Portrait of a Google AI art project as a poetic you
Roses are red violets are blue, AI writing poems? Can't be true. Or can it? And if so, how low can we go in expectations? Brush low expectations aside for now, as Google is on to something special, and that is, AI for self-portrait poetry.
Self-portrait poetry? London-based artist and stage designer Es Devlin in a video tells you how it works. Everyone is invited to donate a word for a collective poem. CHAOS. COMPLEX. ASCENDING. Those are some of the words already voiced.
The poem is generated by means of an algorithm trained on words of 19th century poetry, so, each word that you add to it will combine with the other elements.
"Following a year of touring as a physical installation, Es Devlin's POEMPORTRAITS is launching online as an interactive artwork combining poetry, design and artificial intelligence. Donate a word that defines you at g.co/poemportraits to create your own unique POEMPORTRAIT and join the collective poem written by the public and AI."
How does it work? Each donated word is expanded into a two-line poem, generated by an algorithm trained on millions of words of 19th century poetry.
Devlin had instructions, too, on a blog. "To create your POEMPORTRAIT, head to g.co/poemportraits. Once you get there, you'll be asked to donate a word of your choice and to take a self portrait... You'll then receive a unique POEMPORTRAIT of your face, illuminated by your original lines of poetry. All of the lines of poetry are then combined to form an ever-evolving, collective poem."
(Engadget: The AI asks you to "donate" a word and take a selfie. Your word will then be expanded into original lines of poetry...Your visage will then be illuminated by these original lines of poetry.")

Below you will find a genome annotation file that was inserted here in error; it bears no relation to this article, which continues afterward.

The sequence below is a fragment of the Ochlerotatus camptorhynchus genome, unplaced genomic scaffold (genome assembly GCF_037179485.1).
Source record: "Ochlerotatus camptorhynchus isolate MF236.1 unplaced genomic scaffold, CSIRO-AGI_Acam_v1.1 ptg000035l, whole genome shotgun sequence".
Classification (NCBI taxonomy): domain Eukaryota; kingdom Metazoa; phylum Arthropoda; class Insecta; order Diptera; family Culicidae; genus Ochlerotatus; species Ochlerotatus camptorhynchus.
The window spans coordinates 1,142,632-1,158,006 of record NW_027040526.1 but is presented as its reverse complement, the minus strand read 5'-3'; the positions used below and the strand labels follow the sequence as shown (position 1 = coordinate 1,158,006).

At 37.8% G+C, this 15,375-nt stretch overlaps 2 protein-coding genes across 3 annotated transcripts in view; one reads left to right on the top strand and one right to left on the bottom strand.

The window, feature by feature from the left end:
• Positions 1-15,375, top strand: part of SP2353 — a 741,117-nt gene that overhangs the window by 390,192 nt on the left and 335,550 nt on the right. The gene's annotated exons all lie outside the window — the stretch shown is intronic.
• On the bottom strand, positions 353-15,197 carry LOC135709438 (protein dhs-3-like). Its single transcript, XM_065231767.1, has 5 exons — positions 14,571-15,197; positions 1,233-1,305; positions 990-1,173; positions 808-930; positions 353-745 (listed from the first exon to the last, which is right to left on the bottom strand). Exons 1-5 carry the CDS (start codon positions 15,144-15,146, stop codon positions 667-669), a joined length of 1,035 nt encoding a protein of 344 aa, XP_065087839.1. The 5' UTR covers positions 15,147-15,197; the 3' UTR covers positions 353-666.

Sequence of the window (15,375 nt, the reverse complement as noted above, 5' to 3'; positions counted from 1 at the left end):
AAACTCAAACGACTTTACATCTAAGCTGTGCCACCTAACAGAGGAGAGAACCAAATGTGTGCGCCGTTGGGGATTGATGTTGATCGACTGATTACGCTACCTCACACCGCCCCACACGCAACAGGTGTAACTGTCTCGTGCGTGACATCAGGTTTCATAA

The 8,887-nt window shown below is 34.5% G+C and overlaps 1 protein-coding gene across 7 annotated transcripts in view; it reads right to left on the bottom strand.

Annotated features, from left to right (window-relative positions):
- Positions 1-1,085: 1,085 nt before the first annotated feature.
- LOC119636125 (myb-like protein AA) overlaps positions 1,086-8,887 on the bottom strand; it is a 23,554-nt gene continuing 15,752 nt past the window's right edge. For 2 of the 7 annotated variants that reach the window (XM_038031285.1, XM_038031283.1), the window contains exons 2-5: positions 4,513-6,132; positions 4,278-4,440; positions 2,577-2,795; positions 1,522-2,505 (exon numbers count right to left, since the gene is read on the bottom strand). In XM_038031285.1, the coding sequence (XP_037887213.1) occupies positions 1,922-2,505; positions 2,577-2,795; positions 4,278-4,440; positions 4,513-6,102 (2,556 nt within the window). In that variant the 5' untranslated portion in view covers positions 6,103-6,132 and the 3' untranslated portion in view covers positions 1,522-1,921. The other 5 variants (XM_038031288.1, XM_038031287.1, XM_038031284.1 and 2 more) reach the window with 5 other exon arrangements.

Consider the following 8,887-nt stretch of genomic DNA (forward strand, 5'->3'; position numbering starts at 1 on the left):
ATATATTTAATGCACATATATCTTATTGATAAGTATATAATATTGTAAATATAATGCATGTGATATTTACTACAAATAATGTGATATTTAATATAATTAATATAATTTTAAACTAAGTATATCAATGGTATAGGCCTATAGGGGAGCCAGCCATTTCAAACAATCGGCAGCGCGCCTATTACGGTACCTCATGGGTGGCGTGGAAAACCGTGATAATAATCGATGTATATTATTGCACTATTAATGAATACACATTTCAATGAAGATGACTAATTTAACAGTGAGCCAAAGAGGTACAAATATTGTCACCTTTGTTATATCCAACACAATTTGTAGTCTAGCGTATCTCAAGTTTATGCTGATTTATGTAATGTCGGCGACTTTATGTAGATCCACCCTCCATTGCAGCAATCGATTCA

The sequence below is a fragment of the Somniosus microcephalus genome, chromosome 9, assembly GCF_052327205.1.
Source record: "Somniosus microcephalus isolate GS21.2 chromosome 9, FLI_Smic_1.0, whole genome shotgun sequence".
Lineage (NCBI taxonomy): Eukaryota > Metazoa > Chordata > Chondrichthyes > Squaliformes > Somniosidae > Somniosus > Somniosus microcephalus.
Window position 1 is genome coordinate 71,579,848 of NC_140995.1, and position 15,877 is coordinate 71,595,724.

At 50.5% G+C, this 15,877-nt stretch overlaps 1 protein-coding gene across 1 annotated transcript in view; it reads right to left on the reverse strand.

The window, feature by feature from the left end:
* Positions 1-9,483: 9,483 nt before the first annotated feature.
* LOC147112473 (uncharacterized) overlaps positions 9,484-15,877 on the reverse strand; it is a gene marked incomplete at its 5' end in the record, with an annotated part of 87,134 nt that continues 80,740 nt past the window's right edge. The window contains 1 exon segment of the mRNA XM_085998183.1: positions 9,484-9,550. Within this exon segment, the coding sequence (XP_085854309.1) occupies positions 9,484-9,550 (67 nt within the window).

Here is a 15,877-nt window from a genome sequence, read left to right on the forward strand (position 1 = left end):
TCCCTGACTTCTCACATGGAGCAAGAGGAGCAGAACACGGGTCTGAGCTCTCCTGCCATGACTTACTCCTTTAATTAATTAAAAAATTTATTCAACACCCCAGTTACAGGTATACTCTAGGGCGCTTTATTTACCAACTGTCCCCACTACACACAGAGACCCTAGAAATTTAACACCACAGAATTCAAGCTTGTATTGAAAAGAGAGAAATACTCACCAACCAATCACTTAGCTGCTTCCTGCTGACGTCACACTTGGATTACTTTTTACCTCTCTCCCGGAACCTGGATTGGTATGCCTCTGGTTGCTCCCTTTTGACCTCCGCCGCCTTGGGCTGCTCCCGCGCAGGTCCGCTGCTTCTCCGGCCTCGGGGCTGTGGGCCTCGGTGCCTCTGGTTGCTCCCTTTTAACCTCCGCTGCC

She works with Google Arts and Culture. In a blog, Devlin spoke about the technology behind POEMPORTRAITS. She collaborated with Google Arts and Culture Lab and Ross Goodwin. He has the title of creative technologist at Google.
If that job title sounds odd, Goodwin's kind of expertise is special. He is focused on computational creative writing, or generative text. He trained an algorithm to learn to write poems by reading over 25 million words written by 19th century poets.
"It works a bit like predictive text," said Devlin, and "it doesn't copy or rework existing phrases, but uses its training material to build a complex statistical model." The algorithm is generating original phrases emulating the style of what it's been trained on.
Devlin's own reaction to the poetry she is seeing: "The resulting poems can be surprisingly poignant, and at other times nonsensical."
Paul Lilly in HotHardware weighed in. "I'm not sure if Google is using this information for some bigger purpose, but certainly AI is growing in importance—it's used in variety of applications, from predicative healthcare and the study of weather patterns, to self-driving vehicles and now poetry."
Tyler Lee in Ubergizmo commented that "if you've always wanted a poem that was created specifically for you, Google is here to help...an AI will use an algorithm to create a piece of poetry that is uniquely yours. Of course, whether or not this makes sense to you is up to your interpretation of it, but it does seem like a fun little project."
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